I work in software in my day job and create cakes as a stress reliever. I see this kind of "complaining" going on in all environments.

I agreee that the Cricut Cake should be viewed as just a tool. It is nothing more than a glorified printer that the user MUST become familair with. Don't go blaming the tool when the user is not familiar with it or expects it to be God's Gift to make them famous. Just think of the projects that go wrong to be filed under PEBCAK. (look it up if you don't know what this tech issue code means).

Let it go and get on with learning what you have.

CookieMeister Posted 10 May 2010 , 4:43pm
post #78 of 138

I bought mine with the intent for it to be a tool, nothing more. This debate is something else. But anyhoos . . .

I finally got a chance to play around with it on Saturday night. First of all - those icing sheets are NASTY. NASTY. NASTY. Who the hell would ever eat that crap???????? It makes gumpaste taste good.

This is actually a pretty complex little piece of equipment. It certainly isn't as easy as they make it out to be. So far I'm not excited, but I'm intrigued enough to keep going. I am doing a bumblebee cake this week, and am going to try using MMF for some flowers and stems. We'll see how that goes.

costumeczar Posted 10 May 2010 , 5:53pm
post #79 of 138
Quote:
Originally Posted by CookieMeister

I finally got a chance to play around with it on Saturday night. First of all - those icing sheets are NASTY. NASTY. NASTY. Who the hell would ever eat that crap???????? It makes gumpaste taste good.

.




I have to agree that those icing sheets are made on another planet where plastic is considered edible!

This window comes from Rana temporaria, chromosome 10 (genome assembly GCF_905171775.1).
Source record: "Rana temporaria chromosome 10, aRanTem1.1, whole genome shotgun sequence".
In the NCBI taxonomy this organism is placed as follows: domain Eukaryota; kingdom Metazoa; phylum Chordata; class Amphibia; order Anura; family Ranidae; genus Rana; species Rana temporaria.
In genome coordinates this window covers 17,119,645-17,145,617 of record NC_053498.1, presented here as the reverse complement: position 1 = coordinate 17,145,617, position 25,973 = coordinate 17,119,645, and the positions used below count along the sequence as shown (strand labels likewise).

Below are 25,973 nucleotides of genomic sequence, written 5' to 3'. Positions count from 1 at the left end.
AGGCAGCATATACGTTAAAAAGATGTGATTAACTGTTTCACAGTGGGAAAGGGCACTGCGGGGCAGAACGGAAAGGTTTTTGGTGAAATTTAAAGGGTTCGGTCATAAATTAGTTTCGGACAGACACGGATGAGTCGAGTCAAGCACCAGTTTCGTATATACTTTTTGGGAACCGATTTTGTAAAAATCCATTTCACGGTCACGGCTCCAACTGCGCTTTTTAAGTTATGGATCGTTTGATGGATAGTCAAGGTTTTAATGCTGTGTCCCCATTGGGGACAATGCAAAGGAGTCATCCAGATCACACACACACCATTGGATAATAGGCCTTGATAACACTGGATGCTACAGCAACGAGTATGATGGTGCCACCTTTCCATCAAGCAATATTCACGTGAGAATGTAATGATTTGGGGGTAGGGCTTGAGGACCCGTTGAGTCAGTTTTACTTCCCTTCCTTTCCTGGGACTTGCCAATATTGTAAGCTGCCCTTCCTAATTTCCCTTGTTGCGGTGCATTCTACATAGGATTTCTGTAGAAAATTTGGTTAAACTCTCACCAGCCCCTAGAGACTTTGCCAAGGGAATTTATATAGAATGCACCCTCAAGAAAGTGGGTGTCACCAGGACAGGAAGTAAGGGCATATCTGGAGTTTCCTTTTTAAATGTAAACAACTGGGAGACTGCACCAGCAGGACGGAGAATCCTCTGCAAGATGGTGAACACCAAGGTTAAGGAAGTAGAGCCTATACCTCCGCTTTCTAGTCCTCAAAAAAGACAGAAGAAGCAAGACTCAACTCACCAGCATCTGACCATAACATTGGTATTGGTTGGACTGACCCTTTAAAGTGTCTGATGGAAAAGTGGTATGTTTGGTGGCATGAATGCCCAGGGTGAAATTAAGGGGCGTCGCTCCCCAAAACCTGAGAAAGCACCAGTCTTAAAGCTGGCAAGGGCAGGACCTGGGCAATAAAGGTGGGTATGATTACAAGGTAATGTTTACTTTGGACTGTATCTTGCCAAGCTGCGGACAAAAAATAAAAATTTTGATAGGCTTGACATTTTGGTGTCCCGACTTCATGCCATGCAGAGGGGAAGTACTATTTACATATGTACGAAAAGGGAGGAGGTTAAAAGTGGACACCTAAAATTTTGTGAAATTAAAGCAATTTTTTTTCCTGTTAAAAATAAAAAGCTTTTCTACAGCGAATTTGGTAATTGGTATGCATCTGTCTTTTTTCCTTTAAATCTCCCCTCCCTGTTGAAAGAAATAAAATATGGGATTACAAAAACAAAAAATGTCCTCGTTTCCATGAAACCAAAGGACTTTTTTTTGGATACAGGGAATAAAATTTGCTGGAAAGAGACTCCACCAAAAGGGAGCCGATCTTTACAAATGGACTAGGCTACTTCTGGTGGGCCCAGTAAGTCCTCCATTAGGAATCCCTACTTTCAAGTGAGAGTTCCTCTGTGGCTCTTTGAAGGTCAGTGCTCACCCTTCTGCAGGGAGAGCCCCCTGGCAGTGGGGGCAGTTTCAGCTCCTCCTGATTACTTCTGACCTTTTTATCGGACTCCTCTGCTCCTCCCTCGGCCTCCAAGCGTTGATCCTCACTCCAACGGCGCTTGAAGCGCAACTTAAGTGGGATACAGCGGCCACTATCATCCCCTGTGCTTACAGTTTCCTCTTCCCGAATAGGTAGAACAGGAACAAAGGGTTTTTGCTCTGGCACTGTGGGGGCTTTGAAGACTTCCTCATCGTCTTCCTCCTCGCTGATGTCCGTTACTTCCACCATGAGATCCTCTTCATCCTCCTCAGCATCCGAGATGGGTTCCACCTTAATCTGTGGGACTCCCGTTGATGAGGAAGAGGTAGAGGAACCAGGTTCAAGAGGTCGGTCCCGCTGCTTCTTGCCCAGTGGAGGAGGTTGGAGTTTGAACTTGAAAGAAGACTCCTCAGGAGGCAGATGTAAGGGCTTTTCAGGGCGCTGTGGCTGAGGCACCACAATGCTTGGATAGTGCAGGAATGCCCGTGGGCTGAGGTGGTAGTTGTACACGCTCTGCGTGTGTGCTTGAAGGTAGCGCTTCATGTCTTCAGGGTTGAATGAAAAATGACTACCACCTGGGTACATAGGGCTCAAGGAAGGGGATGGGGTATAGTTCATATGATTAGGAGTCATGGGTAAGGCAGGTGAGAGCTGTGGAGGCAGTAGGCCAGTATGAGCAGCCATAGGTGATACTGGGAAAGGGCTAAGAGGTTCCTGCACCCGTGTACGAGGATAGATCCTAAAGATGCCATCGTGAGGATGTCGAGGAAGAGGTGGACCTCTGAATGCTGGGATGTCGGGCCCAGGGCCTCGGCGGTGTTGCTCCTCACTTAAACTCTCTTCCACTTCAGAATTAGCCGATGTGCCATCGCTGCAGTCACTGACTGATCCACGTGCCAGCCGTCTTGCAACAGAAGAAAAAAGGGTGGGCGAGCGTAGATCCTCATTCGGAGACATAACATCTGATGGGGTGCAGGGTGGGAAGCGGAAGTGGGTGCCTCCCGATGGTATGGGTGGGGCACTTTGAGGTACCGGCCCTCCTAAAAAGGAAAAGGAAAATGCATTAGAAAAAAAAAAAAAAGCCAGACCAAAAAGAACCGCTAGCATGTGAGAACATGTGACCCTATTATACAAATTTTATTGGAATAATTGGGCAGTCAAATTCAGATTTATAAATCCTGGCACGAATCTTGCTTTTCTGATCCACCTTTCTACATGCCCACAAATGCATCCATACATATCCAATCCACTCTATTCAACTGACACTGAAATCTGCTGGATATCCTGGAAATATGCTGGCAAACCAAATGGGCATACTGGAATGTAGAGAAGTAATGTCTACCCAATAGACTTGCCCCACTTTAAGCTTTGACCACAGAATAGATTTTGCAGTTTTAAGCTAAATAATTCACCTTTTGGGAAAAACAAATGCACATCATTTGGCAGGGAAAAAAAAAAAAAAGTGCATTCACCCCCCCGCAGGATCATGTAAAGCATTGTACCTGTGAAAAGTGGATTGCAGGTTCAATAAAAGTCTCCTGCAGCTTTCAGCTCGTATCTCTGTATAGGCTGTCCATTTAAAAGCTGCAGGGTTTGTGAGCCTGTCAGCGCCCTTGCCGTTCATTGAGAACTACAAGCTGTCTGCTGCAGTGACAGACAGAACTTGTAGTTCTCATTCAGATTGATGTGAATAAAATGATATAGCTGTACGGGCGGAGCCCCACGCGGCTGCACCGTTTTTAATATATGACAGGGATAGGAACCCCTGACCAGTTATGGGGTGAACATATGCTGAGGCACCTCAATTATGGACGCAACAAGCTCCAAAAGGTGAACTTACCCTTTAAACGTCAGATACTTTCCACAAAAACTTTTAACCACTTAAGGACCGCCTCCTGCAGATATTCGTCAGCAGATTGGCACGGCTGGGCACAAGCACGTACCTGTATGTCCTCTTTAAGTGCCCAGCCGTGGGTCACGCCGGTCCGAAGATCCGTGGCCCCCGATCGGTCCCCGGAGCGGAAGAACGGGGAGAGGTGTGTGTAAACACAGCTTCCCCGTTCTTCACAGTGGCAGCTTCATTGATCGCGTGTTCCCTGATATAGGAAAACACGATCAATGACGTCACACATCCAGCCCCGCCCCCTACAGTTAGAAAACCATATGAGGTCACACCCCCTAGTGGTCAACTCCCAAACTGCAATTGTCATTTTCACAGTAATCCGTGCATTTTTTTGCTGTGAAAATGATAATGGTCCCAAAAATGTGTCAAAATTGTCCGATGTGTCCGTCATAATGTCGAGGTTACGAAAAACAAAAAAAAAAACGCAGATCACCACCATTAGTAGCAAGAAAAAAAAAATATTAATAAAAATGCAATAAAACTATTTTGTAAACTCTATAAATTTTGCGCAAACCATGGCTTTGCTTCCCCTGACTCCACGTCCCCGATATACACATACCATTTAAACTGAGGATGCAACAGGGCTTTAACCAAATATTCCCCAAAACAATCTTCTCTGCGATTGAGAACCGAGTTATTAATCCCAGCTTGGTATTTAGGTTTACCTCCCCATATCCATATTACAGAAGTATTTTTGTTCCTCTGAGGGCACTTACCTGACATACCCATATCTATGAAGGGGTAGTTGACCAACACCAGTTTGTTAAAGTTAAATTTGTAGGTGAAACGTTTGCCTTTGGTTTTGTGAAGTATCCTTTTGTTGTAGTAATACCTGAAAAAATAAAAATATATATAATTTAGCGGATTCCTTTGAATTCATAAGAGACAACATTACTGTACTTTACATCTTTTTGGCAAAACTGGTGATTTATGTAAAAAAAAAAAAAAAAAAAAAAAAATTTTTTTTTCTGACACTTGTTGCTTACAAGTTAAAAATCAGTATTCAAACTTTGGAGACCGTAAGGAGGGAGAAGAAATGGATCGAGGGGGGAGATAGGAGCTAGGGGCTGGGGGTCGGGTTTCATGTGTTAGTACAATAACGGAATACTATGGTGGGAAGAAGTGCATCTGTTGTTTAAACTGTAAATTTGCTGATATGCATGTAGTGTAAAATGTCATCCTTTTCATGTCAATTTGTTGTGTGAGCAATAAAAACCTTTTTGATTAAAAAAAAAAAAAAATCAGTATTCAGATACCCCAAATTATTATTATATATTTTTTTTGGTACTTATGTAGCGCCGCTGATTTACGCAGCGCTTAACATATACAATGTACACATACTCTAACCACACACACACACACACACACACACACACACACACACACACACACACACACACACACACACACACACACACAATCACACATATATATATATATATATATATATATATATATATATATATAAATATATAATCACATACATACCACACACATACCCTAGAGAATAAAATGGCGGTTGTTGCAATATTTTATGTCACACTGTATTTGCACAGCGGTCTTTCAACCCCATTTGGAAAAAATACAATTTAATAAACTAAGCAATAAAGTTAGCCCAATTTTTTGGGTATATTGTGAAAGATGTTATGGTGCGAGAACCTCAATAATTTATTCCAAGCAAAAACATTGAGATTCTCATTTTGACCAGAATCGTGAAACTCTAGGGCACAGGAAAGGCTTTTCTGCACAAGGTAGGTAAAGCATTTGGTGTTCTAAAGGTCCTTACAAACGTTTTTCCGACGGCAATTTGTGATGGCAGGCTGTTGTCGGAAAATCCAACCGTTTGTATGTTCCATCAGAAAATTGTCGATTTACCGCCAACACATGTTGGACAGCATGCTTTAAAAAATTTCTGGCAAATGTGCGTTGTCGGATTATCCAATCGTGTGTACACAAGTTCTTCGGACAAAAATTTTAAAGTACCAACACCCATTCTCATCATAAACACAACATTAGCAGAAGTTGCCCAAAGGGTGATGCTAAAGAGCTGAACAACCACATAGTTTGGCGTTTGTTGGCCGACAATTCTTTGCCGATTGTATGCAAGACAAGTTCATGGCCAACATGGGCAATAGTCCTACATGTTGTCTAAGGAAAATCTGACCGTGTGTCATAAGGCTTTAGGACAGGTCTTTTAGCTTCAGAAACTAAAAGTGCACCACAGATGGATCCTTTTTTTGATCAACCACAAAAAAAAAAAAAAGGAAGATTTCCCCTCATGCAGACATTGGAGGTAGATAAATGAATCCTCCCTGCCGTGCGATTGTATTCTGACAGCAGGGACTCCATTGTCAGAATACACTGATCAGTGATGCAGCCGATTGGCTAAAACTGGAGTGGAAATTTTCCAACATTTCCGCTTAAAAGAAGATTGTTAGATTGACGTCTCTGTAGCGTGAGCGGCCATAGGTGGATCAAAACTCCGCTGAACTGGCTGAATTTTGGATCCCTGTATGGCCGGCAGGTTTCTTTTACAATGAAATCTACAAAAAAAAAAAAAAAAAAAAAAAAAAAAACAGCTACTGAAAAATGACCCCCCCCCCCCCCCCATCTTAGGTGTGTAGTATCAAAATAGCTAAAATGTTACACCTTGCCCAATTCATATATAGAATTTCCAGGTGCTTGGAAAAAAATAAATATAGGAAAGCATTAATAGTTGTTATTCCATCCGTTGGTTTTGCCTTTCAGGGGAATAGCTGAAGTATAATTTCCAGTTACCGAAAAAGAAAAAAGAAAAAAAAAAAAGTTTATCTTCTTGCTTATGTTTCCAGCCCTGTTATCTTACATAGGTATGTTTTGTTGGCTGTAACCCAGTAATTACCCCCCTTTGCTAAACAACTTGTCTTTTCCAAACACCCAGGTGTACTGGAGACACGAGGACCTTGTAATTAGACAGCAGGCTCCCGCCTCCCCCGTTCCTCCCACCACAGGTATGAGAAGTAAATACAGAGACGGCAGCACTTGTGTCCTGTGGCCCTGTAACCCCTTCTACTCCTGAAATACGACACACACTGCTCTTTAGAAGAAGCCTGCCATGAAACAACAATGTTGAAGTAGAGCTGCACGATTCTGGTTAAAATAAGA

Viviel Posted 10 May 2010 , 6:49pm
post #80 of 138

I'm new to the whole cake making, everything else. But I have been contemplating the idea of a cricut. But after all the post I think I will wait for a little bit. Once I get a bit experience on the cake buss. I will look into it again.

One thing I dont get is the issue over using or not using the cricut. I believe if you can do it by hand great. But some of us want to make life easier and other like me need all the help they can get (lol). icon_lol.gif

conchita Posted 27 Oct 2010 , 10:15pm
post #81 of 138
Quote:
Originally Posted by candicemorgannicholson

If you follow the cutting edge cake blog they show several test of the cake. They use it on everything from gumpaste to fondarific to sugar cookies to cheese. They list all the reviews it is very helpful. Also they tried every brand of commercial fondant/gumpaste and came up with a recipe that you can make. They swear it works better than any fondant/gumpaste out there. I don't have the cake I have an expression and it works perfect in mine. Unfortunately I can't do super cool stuff like sugar cookies because of food safety. icon_cry.gif The recipe they use is below.

Gumpaste for CricutTM - Single Batch
1/2 Cup Water
2 Tbsp Gelatin
2 1/2 Tbsp Shortening
1/3 Cup Corn Syrup
2lbs Powdered Sugar
2 1/2 Tbsp CMC

Heat pot of water on stove.
Sprinkle gelatin in 1/2 cup of water and let stand for 5-10 mns.
Put bowl of gelatin in to pan of hot water and heat until translucent.
Add corn syrup, cook for about 1 minute.
Add heated shortening - cook until completely dissolved.
Pour mixture into a 5 qt mixing bowl, add sugar, mix with dough hook until completely mixed.
Add color if desired.
Add CMC and mix well.
Wrap airtight and let rest for 24 hours.




I hate my cricut cake too but I don't want to give up I want to keep trying thanks for the recipe I did try it and I still don't have good luck with the CC

shearpamela Posted 28 Oct 2010 , 12:12am
post #82 of 138